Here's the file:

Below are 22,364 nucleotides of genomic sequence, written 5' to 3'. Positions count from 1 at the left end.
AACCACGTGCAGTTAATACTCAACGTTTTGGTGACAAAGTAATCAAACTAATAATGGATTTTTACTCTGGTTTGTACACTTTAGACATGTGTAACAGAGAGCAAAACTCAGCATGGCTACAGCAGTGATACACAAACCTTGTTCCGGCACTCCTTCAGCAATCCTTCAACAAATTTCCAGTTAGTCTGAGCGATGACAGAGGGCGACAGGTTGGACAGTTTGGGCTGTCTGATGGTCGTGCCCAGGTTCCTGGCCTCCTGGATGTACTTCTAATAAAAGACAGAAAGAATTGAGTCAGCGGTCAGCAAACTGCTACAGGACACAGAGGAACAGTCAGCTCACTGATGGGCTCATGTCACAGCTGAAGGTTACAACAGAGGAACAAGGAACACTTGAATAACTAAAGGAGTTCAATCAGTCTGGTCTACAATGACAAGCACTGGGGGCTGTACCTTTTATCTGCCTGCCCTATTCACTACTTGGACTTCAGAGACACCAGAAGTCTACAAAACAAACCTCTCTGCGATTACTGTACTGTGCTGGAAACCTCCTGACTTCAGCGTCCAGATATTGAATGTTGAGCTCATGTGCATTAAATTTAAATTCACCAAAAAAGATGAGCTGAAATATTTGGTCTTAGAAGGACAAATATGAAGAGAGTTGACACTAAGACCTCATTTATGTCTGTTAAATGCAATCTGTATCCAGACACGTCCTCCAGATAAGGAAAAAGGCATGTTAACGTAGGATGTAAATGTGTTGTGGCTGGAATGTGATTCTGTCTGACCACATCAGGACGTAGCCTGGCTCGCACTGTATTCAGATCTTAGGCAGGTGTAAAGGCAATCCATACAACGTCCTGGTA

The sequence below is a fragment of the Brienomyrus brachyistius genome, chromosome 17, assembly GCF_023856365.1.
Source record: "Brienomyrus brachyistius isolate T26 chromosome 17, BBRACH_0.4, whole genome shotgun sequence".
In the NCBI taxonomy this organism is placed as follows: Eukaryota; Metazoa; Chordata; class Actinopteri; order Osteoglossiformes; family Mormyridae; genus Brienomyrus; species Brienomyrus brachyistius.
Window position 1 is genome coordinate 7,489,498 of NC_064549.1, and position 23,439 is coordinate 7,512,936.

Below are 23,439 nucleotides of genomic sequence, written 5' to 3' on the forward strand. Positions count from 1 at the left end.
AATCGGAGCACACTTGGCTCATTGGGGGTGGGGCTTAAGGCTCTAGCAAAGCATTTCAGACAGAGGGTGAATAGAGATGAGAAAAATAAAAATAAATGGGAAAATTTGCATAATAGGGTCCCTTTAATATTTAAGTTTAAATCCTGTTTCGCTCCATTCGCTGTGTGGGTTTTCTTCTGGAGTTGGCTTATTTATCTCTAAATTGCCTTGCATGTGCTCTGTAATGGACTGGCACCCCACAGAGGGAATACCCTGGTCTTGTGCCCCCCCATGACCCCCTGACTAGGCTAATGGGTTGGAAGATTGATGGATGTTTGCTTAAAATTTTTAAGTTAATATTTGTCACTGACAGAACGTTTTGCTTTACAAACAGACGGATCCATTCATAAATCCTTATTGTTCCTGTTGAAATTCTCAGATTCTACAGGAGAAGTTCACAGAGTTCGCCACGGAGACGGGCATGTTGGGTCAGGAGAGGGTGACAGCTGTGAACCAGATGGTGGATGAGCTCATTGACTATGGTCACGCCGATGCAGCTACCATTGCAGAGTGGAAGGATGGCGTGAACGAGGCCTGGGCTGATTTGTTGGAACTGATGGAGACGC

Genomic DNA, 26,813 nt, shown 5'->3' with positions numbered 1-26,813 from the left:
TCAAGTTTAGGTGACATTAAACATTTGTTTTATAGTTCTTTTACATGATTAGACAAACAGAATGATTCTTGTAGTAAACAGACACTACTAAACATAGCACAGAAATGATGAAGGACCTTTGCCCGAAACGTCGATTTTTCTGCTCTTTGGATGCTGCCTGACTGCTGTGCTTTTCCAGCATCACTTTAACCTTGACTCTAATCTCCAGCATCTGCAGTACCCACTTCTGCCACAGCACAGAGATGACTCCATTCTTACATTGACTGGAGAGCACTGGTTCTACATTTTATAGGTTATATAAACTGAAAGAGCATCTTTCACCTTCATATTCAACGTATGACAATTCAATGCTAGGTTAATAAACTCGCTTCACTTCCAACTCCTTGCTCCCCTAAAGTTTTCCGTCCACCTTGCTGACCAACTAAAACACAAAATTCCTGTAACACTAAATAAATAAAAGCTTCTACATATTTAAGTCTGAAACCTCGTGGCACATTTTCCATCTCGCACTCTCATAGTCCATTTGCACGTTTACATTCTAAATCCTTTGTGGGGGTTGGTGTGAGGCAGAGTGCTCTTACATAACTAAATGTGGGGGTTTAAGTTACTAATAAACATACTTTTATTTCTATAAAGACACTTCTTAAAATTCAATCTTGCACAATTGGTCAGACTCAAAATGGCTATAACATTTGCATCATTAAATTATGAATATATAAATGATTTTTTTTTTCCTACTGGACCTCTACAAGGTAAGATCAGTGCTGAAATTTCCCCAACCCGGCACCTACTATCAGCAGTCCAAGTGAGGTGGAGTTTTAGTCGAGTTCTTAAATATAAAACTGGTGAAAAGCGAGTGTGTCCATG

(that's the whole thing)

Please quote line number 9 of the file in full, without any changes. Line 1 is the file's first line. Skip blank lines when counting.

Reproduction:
Genomic DNA, 26,813 nt, shown 5'->3' with positions numbered 1-26,813 from the left: